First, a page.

14 Responses to India can play bigger military role in Asia

  1. vihan says:

    Brilliant article as always you out do yourself! However, there are a few (somewhat undiplomatic) terms which I would add namely, “sea denial”, “keeping a naval force ready to block the Malacca straits and other choke points” and “a possibility of conducting battle drills to test these scenarios”. Since this was written for Straits Times and consequently an ASEAN audience I can understand why you left out greater co-operation with Mongolia in terms of joint military exercises and even possibly opening up observer and later military bases there. Let us not forget that, like the Vietnamese the Mongolians too have the killer instinct to deal with China with unmatched ferocity.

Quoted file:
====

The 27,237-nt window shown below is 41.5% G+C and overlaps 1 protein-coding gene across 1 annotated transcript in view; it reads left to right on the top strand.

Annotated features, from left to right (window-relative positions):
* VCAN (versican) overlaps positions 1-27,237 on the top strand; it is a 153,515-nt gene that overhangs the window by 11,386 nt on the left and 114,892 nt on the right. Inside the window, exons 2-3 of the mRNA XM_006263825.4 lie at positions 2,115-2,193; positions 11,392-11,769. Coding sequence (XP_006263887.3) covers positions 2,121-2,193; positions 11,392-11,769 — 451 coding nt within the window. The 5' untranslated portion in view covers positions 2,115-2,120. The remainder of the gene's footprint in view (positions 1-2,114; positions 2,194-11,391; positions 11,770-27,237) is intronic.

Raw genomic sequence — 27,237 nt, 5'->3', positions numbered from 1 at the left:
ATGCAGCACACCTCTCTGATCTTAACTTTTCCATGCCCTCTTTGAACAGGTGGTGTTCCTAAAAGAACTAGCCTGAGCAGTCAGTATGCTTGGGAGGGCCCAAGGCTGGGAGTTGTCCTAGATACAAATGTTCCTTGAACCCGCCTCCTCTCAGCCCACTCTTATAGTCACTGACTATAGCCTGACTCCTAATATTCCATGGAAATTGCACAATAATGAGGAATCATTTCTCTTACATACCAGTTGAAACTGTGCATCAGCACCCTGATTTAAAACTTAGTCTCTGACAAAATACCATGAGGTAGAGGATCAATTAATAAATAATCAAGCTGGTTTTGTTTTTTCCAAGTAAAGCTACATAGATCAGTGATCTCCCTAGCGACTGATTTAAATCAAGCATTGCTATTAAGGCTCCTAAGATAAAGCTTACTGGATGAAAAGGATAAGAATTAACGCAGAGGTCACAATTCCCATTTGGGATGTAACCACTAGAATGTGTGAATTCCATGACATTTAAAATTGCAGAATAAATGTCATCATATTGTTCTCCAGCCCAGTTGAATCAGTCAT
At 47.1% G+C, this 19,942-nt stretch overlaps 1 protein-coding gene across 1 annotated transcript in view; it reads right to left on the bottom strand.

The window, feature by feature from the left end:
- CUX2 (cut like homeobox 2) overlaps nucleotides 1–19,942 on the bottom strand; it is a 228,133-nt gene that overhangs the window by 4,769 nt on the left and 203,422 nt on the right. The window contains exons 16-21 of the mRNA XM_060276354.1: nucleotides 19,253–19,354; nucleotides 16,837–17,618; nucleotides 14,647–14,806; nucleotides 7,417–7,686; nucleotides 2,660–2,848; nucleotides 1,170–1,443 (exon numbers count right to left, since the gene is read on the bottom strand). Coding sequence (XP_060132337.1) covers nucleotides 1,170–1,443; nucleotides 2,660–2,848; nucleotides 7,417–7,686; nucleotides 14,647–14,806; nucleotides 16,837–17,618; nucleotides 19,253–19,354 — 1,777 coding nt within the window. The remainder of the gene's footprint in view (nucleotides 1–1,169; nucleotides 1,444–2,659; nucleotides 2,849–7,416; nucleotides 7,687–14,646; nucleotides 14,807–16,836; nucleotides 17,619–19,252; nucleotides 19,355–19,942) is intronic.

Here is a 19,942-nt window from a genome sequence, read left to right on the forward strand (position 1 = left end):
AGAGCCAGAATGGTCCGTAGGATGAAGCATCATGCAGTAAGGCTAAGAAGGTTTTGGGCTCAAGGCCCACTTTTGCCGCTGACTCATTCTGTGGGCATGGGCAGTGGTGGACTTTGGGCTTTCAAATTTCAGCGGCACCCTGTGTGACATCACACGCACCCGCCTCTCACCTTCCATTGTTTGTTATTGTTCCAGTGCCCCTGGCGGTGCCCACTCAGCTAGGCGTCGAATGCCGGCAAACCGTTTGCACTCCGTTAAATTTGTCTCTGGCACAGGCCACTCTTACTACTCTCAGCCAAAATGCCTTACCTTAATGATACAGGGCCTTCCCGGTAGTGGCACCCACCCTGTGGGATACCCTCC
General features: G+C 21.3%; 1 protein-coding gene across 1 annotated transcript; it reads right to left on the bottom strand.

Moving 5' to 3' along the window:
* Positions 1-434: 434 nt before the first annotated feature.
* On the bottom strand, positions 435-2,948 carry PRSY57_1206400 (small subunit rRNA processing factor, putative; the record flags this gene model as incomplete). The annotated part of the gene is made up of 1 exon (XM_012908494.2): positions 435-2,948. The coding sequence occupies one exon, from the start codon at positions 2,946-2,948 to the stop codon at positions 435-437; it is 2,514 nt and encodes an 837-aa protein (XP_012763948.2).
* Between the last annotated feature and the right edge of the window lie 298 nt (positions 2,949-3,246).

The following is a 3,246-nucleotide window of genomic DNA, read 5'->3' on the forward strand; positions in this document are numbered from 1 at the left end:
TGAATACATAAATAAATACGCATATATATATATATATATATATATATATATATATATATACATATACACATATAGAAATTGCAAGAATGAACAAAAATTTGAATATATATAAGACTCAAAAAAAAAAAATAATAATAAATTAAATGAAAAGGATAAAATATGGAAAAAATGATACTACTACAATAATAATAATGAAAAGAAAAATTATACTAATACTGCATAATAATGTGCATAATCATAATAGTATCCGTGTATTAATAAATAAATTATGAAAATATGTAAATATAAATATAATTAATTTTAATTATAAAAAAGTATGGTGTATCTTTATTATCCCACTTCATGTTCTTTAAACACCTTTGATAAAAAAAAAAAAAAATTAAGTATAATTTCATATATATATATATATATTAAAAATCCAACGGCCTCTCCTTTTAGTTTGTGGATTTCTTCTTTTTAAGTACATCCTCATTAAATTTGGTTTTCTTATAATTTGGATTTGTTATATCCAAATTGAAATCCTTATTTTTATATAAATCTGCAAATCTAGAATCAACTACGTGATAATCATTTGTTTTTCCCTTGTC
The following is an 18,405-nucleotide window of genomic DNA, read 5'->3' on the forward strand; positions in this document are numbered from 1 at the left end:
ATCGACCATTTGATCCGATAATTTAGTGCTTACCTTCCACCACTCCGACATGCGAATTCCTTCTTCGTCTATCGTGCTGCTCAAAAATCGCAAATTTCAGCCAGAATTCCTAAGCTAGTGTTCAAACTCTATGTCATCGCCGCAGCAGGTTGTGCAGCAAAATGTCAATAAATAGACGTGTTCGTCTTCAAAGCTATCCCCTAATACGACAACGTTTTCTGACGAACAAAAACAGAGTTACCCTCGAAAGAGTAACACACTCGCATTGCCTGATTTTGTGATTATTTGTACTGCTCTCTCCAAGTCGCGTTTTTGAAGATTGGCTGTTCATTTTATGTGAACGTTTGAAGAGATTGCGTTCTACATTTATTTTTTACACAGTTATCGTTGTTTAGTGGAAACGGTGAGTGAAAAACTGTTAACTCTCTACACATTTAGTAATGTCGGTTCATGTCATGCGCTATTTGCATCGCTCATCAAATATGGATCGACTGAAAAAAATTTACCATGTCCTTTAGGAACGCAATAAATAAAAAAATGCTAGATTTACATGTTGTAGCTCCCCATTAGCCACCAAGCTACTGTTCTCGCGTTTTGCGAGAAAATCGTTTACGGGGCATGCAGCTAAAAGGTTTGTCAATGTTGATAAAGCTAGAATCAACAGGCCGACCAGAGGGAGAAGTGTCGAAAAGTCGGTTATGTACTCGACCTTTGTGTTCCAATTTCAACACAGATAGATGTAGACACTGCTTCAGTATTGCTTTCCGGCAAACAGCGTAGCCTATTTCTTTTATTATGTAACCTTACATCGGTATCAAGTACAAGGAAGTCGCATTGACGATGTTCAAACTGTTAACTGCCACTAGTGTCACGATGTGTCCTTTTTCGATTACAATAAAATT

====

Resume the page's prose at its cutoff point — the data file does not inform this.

• In a larger architecture, Mongolia does join Vietnam as India’s pincers — if only GOI had the geostrategic vision to see the obvious!

      • Ravi says:

        Vietnam not only needs the BrahMos, but as you may know has expressed a desire for the Prithvi and/or Agni-1. The Agni-1 will ensure that the PLA will not conduct is genocidal scorched earth policy in any future confrontation with Vietnam with impunity and sans fear of counter-strikes, as it did when it was running away after getting hammered by the Vietnamese Army during the last Sino-Viet conflict.